Maths - Cartesian Closed Categories

Requirements for CCC

In a category C:

Which Concrete Categories are CCC

Cartesian closed: Not cartesian closed:
Set SGrp
Set × Set VecK
Set ↓ Set Mon
Set ↓ I, for any set I Grp
Cat Ab
Grph Top

Hierarchy of Categories

These pages discuss, not just cartesian closed categories, but also a whole hierarchy of categories.

This diagram of the relationship between various categories is adapted from this John Baez paper. category heirarchy


Category diagrams can define mathematical structures, such as monoids, from the outside. Category diagrams can also define operations on those structures, such as products, which can build structures by combining existing structures. Note that the categorical product does not necessarily define the multiplication in a concrete structure like a monoid. However there is a structure, like a monoid, but whose objects are categories, this is a monoidal category.

Monoidal Category

We can catogorify the idea of a monoid by changing the equalities to isomorphisms.

Monoid Monoidal Category

a binary operation *


  • Associatively: (a * b) * c = a * (b * c)
  • Identity element: e * a = a = a * e

a tensor product functor⊗:C×C->C


  • Associator: (a⊗b)⊗c≡a⊗(b⊗c)
  • unitor: 1⊗a≡a≡a⊗1


  monoidal pentagon

Cartesian Product

We can extend the concept of cartesian product of sets to categories as follows:

  • An object of A×B is a pair (X,X').
  • A morphism of A×B is a pair (f,f').
cartesian product
  • Composition is done componentwise: (g,g')(f,f')=(gf,gf')
cartesean composition
  • Identity morphisms are defined componentwise: 1(X,X') = (1X,1X')

The arrows, between A,B,A×B and Q, on the above diagram are functors, that is, they are functions between categories that preserve some structure.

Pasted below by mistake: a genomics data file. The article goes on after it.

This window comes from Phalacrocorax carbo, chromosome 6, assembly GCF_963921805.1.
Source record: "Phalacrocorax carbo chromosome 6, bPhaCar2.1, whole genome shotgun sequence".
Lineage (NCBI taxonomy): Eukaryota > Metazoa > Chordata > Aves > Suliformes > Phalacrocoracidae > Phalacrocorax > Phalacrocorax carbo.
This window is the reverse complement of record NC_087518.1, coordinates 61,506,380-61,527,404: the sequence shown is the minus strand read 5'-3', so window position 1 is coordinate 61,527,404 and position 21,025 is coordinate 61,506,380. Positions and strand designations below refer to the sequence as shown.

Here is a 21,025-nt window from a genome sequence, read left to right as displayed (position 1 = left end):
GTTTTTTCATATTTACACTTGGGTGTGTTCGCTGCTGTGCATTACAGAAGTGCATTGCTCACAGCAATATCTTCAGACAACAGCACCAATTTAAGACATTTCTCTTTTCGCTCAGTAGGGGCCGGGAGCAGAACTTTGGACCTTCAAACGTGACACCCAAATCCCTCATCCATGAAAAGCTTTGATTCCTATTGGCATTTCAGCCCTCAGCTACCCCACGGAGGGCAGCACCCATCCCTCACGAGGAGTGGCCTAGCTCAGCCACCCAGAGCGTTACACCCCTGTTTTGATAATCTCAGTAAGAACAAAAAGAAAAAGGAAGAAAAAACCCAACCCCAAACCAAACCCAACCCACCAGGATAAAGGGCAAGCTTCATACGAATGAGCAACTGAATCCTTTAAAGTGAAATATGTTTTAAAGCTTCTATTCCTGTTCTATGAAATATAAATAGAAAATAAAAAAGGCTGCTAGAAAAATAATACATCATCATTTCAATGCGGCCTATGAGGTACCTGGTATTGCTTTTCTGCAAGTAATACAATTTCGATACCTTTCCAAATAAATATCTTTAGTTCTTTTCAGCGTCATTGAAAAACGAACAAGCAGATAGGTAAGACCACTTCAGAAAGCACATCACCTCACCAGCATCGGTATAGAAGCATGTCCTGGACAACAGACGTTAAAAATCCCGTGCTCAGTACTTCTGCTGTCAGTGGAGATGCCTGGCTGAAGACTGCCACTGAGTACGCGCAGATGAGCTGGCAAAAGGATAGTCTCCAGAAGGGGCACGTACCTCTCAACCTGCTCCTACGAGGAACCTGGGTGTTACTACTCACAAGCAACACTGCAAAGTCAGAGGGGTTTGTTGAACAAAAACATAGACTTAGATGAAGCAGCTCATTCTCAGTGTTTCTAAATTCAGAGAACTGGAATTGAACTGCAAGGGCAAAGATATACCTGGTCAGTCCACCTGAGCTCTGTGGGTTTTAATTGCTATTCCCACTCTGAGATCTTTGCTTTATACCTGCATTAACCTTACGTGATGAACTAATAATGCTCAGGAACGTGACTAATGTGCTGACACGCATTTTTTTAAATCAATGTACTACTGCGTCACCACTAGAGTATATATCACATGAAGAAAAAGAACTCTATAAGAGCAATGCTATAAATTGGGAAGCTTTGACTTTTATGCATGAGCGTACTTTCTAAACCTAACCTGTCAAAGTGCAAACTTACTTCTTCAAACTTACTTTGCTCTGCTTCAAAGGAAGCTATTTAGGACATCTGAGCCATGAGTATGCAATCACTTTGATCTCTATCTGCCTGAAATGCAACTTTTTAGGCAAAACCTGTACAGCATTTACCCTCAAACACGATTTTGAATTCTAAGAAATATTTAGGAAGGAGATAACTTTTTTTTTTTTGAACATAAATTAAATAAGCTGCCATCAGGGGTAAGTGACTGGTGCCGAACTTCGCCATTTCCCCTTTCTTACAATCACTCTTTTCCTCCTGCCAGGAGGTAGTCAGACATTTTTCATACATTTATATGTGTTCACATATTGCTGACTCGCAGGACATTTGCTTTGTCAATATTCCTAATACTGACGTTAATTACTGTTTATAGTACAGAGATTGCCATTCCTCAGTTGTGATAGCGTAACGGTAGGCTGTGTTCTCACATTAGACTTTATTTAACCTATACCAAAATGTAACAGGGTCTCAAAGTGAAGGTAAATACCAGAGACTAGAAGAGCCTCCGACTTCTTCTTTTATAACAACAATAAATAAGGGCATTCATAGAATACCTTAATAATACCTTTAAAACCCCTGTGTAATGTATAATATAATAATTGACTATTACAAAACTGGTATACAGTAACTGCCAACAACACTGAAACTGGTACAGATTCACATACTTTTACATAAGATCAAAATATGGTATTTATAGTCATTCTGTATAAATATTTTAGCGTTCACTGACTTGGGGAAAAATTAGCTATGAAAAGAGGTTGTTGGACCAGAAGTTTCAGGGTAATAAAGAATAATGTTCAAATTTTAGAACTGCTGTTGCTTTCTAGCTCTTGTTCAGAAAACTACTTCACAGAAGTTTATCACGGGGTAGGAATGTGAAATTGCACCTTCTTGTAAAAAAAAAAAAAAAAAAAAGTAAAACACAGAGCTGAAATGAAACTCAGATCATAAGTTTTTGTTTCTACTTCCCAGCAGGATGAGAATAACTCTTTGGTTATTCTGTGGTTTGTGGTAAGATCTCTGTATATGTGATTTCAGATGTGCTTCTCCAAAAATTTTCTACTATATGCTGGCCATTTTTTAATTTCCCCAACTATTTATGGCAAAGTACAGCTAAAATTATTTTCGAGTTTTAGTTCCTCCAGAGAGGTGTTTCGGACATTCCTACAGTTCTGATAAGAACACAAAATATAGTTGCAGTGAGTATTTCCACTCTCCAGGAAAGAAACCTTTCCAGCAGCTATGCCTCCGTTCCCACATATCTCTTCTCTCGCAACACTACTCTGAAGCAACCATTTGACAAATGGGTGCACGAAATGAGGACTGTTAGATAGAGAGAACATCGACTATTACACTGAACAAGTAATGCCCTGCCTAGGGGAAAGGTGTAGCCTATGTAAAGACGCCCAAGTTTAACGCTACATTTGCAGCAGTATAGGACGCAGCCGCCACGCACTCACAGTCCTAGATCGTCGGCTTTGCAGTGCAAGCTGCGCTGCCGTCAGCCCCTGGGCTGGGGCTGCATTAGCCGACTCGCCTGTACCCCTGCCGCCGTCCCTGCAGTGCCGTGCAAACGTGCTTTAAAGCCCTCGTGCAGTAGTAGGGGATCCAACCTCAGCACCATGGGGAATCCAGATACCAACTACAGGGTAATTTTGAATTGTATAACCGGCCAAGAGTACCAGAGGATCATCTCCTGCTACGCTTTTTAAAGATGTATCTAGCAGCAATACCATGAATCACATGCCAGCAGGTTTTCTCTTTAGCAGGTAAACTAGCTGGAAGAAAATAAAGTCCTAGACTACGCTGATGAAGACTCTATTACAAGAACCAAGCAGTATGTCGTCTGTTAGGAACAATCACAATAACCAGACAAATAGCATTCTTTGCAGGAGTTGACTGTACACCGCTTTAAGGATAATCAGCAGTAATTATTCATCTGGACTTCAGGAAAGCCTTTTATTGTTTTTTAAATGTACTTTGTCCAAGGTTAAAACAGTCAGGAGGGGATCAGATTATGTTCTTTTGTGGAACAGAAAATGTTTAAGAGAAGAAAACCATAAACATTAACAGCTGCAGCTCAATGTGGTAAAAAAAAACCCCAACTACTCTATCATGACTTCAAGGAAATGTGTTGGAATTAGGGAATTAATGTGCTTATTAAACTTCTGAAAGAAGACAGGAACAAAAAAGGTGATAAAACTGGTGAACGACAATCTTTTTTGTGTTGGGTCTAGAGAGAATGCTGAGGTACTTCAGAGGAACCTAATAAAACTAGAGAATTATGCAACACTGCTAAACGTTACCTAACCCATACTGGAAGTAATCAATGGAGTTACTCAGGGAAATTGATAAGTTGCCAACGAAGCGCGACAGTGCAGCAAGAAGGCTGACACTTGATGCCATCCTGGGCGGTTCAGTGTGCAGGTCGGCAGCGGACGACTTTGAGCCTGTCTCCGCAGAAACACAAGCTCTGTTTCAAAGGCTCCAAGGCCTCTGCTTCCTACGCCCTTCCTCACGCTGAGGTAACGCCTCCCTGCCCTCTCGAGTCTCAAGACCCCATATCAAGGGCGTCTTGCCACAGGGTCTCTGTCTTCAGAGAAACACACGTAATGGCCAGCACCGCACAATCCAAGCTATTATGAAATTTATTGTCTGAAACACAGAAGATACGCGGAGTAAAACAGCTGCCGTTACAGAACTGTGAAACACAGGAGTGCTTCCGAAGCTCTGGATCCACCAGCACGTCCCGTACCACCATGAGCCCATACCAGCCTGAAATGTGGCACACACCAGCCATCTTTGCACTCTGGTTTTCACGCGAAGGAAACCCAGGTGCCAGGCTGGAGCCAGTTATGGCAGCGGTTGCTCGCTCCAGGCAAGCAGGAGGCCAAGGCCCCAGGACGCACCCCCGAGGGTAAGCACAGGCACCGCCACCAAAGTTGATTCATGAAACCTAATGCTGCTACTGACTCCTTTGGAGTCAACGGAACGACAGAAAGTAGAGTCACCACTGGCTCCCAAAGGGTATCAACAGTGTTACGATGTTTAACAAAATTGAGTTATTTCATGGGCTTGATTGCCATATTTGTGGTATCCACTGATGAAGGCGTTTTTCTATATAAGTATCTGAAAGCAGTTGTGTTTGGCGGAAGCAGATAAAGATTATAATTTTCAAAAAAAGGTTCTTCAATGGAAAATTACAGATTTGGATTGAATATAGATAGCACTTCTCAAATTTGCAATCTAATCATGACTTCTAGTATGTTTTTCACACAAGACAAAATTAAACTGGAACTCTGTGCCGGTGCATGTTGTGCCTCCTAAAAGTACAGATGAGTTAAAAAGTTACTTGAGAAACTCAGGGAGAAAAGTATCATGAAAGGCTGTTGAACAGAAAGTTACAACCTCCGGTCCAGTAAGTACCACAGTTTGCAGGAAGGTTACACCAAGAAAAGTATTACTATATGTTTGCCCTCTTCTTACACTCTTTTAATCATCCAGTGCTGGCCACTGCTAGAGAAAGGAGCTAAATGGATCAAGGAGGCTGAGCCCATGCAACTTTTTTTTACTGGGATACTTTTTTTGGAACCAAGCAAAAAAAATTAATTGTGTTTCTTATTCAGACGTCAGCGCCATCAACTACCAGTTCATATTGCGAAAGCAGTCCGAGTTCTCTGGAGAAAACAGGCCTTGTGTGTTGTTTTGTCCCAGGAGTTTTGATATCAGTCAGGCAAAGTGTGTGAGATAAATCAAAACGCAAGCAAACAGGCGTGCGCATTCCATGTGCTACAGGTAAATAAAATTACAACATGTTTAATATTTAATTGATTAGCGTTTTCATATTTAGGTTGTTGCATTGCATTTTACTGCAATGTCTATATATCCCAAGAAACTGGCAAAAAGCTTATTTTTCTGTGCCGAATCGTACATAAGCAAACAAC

The cartesian product is not necessarily commutative or associative, although it is associative upto isomorphism.  

Example - Sets

{a,{b,c}} is not equal to {{a,b},c} but it is isomorphic to it.

Tensor Product

The tensor product involves the following concepts:

A tensor product (i.e. a monoidal product) is not, in general, a categorical pruduct (such as a catesian product). However, the converse is, that is a cartesian product is a monoidal product.

The tensor of A and B exists if there is an object A⊗B∈C together with isomorphisms:


tensor product

Bilinear Aspect of Tensor Product

  tensor bilinear

Cartesian Category

We have seen the monoidal product (tensor product) is not necessarily the same as the categorical product (carteasian product). In cases where they are the same the monoidal category is known as a cartesian category.

Examples (from this video) of cartesian categories are:

Cartesian Category Group Object
Set group
Top topological group
Manifold Lie group
Group abelian group
Cat crossed module

A category has finite products if it has a binary product and a terminal object.

Braided Category

The string diagrams for a braided category can have a crossover.


weak 2 category


See page here about Cartesian Closed Category structures in graphs.

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